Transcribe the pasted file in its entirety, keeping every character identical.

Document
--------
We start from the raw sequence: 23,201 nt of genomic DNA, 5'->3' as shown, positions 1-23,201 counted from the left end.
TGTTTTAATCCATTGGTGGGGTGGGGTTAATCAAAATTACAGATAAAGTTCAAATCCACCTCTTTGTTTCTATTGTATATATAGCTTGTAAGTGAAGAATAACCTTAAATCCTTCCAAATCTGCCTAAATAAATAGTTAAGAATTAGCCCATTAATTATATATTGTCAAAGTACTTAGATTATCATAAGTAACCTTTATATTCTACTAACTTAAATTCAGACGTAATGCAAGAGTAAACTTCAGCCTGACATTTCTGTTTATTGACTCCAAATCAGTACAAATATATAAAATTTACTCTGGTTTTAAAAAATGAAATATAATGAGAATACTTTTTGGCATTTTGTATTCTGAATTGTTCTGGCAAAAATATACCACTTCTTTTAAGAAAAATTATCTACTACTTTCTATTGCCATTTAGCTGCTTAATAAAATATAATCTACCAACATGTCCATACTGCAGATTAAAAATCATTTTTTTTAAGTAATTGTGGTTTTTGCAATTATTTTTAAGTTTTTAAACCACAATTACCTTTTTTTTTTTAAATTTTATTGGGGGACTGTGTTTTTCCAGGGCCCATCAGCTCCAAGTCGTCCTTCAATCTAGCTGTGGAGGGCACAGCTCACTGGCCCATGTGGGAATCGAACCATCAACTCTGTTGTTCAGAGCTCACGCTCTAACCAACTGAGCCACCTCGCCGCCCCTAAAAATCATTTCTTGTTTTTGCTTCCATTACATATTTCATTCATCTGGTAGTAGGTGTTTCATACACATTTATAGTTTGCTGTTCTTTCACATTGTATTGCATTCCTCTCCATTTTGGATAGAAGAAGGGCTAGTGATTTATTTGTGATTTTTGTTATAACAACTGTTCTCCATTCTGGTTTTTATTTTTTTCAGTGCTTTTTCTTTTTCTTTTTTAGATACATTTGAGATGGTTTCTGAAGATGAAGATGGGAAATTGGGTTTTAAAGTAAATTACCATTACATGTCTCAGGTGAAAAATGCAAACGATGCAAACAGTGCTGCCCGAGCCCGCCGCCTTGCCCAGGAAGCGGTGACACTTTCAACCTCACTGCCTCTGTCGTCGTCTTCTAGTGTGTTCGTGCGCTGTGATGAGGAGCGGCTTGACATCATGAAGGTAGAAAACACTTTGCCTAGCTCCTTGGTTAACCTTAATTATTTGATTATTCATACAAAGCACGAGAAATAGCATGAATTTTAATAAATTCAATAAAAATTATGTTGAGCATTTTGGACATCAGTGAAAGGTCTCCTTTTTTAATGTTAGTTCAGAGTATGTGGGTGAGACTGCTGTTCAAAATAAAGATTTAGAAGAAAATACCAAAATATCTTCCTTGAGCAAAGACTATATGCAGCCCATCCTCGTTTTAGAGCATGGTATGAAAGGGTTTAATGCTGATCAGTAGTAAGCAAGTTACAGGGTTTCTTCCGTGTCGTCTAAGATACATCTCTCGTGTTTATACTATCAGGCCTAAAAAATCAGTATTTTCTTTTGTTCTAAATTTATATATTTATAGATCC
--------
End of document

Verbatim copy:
We start from the raw sequence: 23,201 nt of genomic DNA, 5'->3' as shown, positions 1-23,201 counted from the left end.
TGTTTTAATCCATTGGTGGGGTGGGGTTAATCAAAATTACAGATAAAGTTCAAATCCACCTCTTTGTTTCTATTGTATATATAGCTTGTAAGTGAAGAATAACCTTAAATCCTTCCAAATCTGCCTAAATAAATAGTTAAGAATTAGCCCATTAATTATATATTGTCAAAGTACTTAGATTATCATAAGTAACCTTTATATTCTACTAACTTAAATTCAGACGTAATGCAAGAGTAAACTTCAGCCTGACATTTCTGTTTATTGACTCCAAATCAGTACAAATATATAAAATTTACTCTGGTTTTAAAAAATGAAATATAATGAGAATACTTTTTGGCATTTTGTATTCTGAATTGTTCTGGCAAAAATATACCACTTCTTTTAAGAAAAATTATCTACTACTTTCTATTGCCATTTAGCTGCTTAATAAAATATAATCTACCAACATGTCCATACTGCAGATTAAAAATCATTTTTTTTAAGTAATTGTGGTTTTTGCAATTATTTTTAAGTTTTTAAACCACAATTACCTTTTTTTTTTTAAATTTTATTGGGGGACTGTGTTTTTCCAGGGCCCATCAGCTCCAAGTCGTCCTTCAATCTAGCTGTGGAGGGCACAGCTCACTGGCCCATGTGGGAATCGAACCATCAACTCTGTTGTTCAGAGCTCACGCTCTAACCAACTGAGCCACCTCGCCGCCCCTAAAAATCATTTCTTGTTTTTGCTTCCATTACATATTTCATTCATCTGGTAGTAGGTGTTTCATACACATTTATAGTTTGCTGTTCTTTCACATTGTATTGCATTCCTCTCCATTTTGGATAGAAGAAGGGCTAGTGATTTATTTGTGATTTTTGTTATAACAACTGTTCTCCATTCTGGTTTTTATTTTTTTCAGTGCTTTTTCTTTTTCTTTTTTAGATACATTTGAGATGGTTTCTGAAGATGAAGATGGGAAATTGGGTTTTAAAGTAAATTACCATTACATGTCTCAGGTGAAAAATGCAAACGATGCAAACAGTGCTGCCCGAGCCCGCCGCCTTGCCCAGGAAGCGGTGACACTTTCAACCTCACTGCCTCTGTCGTCGTCTTCTAGTGTGTTCGTGCGCTGTGATGAGGAGCGGCTTGACATCATGAAGGTAGAAAACACTTTGCCTAGCTCCTTGGTTAACCTTAATTATTTGATTATTCATACAAAGCACGAGAAATAGCATGAATTTTAATAAATTCAATAAAAATTATGTTGAGCATTTTGGACATCAGTGAAAGGTCTCCTTTTTTAATGTTAGTTCAGAGTATGTGGGTGAGACTGCTGTTCAAAATAAAGATTTAGAAGAAAATACCAAAATATCTTCCTTGAGCAAAGACTATATGCAGCCCATCCTCGTTTTAGAGCATGGTATGAAAGGGTTTAATGCTGATCAGTAGTAAGCAAGTTACAGGGTTTCTTCCGTGTCGTCTAAGATACATCTCTCGTGTTTATACTATCAGGCCTAAAAAATCAGTATTTTCTTTTGTTCTAAATTTATATATTTATAGATCC